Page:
N: Coincidentally we’re all working on big albums right now – 1st and 2nd albums, so we want to make those as good they can be, and so taking time out to interpret someone else’s song is a good break.
“With this cover, we tried to make the music ascend from the unanswered questions that float through the original. Two distinct field recordings from a farm in Ithaca, New York mark a transition from night to day. As the sun comes up, and with it the diurnal fauna, we chant a mantra that affirms our individuality on this planet. We are in control of our own fate, defined only by our own dreams and intentions.” – Water Strider
BC: How incestuous are each of the bands in Non Market?
K: Urm, that’s a question for like the VH1 special isn’t it?! Actually the bands are made up of people who knew each other from their time at Berkeley, Santa Barbara, and the Michigan Jazz School – so there are connections that are new -made here in the East Bay, and others that go way back.
BC: How important is it to you that Non Market stays local? Could you see incorporating like-minded bands from further afield?
N: I like the idea of tangible relations. You can get far on the net or phone, but to have cohesive interesting goals as a group or community I think it needs to be in person.
K: Yes, I think it’s about actual friendships more than anything else.
N: World domination doesn’t really fit with our plans, we’re more about just bringing as many friends into the fray as possible.
BC: How do you view the East Bay scene? There seems to be a lot of great bands, but is the scene getting noticed?
N: It’s pretty healthy, bands and support is great, but I think the thing we’re missing (and I might be saying this because I was recently reading David Byrne’s book “How Music Works”) is one central hub – like CBGBs back in the day, or The Beat Scene in LA. Having a place, somewhere welcoming where fans know they’re getting a sound with a community vibe surrounding it, would make this more tangible.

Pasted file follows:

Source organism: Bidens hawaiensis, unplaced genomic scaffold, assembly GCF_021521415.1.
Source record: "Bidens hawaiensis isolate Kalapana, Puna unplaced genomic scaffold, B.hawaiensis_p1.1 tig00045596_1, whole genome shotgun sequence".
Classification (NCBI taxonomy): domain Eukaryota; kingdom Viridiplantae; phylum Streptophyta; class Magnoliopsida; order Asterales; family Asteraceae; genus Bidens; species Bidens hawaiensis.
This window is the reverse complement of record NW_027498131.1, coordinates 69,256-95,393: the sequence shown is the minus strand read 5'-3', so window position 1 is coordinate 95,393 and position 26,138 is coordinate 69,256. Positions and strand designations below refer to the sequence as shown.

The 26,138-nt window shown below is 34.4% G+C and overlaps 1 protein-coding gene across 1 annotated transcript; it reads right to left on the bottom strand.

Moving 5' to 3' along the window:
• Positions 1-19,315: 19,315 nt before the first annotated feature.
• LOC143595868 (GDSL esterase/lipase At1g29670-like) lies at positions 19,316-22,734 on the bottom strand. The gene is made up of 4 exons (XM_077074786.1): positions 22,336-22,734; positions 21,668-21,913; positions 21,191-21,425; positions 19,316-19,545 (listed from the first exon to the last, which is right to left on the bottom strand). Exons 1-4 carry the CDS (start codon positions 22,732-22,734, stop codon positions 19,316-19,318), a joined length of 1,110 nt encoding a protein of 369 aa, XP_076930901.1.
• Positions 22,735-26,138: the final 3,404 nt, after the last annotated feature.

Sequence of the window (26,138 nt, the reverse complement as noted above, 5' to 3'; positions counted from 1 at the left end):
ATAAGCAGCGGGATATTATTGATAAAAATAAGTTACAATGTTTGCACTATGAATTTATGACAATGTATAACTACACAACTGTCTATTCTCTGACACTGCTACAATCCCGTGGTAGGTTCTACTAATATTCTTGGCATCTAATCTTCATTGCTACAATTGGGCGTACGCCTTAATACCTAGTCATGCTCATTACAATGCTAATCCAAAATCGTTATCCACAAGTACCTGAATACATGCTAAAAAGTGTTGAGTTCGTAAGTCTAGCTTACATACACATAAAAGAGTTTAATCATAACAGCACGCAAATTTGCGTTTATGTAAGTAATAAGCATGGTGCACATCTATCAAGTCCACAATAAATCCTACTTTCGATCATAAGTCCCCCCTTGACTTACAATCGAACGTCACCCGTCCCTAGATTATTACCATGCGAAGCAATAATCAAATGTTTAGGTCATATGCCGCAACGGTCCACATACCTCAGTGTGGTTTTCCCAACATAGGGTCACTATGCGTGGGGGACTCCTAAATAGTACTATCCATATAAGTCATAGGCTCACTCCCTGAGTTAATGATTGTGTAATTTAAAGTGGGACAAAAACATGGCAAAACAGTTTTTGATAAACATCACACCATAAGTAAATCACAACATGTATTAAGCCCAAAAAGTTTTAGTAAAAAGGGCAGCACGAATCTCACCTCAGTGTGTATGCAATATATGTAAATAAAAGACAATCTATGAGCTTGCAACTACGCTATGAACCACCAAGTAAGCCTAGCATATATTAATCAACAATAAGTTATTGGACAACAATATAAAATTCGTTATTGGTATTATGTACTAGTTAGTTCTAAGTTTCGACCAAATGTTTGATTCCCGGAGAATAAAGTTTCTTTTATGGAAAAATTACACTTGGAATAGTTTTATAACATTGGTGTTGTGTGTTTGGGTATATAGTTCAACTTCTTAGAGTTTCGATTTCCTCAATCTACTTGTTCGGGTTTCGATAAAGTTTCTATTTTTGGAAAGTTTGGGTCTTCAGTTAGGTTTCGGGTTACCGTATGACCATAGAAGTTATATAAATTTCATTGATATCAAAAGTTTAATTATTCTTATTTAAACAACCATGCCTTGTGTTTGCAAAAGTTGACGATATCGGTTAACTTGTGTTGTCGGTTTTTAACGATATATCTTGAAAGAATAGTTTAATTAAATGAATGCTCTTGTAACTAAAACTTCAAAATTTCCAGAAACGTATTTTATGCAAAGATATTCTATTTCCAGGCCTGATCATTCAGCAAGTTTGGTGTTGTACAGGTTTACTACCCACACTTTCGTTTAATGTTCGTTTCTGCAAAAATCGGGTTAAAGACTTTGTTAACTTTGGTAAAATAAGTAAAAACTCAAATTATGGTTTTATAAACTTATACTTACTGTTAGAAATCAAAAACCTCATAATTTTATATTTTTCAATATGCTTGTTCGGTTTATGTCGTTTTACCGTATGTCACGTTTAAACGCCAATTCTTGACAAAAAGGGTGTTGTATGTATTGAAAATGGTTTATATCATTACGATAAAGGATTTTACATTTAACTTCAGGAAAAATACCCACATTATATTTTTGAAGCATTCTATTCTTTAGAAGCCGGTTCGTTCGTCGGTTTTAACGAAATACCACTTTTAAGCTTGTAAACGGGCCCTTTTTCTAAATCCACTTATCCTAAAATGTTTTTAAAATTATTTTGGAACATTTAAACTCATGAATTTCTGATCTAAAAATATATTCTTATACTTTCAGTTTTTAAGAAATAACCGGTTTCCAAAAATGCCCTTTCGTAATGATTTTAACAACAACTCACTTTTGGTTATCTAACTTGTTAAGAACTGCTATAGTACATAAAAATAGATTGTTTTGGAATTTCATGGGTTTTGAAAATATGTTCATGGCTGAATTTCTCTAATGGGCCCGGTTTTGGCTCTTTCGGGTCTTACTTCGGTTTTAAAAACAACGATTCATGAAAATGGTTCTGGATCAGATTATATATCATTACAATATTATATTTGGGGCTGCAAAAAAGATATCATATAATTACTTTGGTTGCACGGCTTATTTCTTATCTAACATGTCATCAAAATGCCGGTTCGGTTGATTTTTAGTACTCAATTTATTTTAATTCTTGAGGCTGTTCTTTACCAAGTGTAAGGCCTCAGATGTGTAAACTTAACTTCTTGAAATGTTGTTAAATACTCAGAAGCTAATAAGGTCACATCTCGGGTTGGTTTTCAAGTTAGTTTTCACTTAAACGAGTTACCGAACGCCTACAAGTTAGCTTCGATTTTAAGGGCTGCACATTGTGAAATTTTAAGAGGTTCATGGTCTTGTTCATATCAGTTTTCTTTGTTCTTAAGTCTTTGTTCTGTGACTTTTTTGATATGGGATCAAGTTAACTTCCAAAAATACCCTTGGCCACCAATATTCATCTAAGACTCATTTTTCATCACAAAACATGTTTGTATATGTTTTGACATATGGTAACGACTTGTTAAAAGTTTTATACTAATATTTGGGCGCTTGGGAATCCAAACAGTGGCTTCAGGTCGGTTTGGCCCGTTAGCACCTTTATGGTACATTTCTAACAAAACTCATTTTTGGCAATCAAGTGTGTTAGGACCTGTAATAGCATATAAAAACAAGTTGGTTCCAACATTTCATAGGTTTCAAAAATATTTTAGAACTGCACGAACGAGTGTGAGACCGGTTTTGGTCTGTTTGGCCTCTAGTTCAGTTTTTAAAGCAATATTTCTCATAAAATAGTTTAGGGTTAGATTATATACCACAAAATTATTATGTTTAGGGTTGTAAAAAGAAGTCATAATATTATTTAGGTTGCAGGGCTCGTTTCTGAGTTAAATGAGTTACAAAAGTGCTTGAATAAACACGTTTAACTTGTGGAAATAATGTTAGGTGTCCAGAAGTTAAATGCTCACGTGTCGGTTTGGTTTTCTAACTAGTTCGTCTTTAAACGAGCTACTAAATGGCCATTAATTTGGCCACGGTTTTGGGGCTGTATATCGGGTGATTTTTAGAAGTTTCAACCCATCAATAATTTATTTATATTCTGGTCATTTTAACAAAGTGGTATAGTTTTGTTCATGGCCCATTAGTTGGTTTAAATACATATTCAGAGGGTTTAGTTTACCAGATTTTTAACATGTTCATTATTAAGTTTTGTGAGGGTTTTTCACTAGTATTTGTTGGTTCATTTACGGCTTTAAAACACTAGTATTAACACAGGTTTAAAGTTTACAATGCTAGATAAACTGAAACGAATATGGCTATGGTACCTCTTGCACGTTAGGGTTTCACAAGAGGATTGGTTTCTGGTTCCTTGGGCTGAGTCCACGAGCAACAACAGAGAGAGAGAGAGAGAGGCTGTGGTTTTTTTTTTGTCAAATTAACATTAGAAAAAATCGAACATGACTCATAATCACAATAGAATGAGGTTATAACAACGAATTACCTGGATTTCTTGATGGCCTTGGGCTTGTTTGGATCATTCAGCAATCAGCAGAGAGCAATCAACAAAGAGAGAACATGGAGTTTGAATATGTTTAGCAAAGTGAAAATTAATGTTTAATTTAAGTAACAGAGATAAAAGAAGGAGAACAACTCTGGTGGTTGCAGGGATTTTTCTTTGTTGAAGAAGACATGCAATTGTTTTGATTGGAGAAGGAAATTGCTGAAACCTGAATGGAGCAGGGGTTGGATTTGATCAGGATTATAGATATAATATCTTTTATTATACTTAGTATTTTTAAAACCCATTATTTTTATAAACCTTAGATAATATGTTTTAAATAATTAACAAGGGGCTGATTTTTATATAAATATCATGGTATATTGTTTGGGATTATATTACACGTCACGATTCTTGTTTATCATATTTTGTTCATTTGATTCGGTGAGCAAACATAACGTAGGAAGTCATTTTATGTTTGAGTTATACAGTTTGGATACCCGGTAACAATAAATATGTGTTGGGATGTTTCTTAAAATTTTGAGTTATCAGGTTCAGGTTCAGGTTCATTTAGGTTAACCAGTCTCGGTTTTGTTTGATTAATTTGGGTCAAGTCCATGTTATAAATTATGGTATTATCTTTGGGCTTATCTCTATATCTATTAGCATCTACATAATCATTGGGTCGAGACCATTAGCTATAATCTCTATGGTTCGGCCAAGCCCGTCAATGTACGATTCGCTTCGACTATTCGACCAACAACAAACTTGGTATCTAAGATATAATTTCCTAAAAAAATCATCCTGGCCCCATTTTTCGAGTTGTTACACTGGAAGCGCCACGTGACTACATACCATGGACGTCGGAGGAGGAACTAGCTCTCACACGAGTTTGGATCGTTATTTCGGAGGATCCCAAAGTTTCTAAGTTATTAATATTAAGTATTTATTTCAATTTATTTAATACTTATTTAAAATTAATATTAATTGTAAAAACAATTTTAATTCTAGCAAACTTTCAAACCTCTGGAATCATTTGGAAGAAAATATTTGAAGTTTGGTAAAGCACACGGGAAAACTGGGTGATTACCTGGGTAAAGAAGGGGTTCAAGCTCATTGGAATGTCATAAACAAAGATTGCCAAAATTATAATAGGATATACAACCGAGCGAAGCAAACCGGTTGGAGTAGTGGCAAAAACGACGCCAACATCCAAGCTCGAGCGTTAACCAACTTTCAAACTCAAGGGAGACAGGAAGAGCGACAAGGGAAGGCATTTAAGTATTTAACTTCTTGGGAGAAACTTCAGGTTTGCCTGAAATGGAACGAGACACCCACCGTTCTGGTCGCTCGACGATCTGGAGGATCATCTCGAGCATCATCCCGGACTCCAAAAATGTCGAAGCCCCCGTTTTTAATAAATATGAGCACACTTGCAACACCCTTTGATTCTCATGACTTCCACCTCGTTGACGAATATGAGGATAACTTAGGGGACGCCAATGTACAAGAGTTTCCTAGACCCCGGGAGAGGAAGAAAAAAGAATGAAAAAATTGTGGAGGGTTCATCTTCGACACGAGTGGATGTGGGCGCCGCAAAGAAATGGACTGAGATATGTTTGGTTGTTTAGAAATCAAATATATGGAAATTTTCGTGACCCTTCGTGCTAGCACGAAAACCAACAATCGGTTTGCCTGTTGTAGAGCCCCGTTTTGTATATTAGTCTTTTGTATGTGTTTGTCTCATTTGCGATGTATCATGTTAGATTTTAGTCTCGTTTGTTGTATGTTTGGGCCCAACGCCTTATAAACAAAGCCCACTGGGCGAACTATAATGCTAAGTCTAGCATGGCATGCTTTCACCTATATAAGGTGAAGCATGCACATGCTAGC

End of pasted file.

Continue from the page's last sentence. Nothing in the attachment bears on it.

BC: You’re not all exactly the same, but there is an interesting line that connects Non Market bands with strands of jazz, soul, indie, electronics, even worldly influences weaving its way in and out of your music, right?
N: It’s interesting that the beat scene is so heavy in LA, and that Brooklyn has a great network of indie bands, and in a way what we’re doing here is like the East Bay’s own regional version.
“Have You Ever Been (To Electric Ladyland) was recorded in the spirit of spontaneity with the simple intention of collaboration between friends that don’t usually get to work together.” – No Sé
BC: Where do you stand on the debate about DIY vs traditional music business models?
K: We share a sense that the traditional music business game isn’t necessarily morally wrong or bad – we all play that game as long as it doesn’t conflict with our ethics, but we want what we’re doing to be something that goes beyond that world.
N: The whole idea of Non Market – we haven’t 100% figured out – but we know for sure that we want to embrace a non-traditional way to spreading the word about music.
K: We like the older, traditional passing the word about music, from person to person, like when people used to trade cassettes. By creating a strong community we can avert and resist profit-driven marketing where blogs post about music solely to up their numbers. The music press has so much power in the fate of bands, so the story behind the music now holds as much power as the music itself, it’s become so important it’s seen as more important the music, but in 20 years time people won’t care so much about the story. Our attention and mental space is even being marketed on the net – we want to make something that transcends all of that.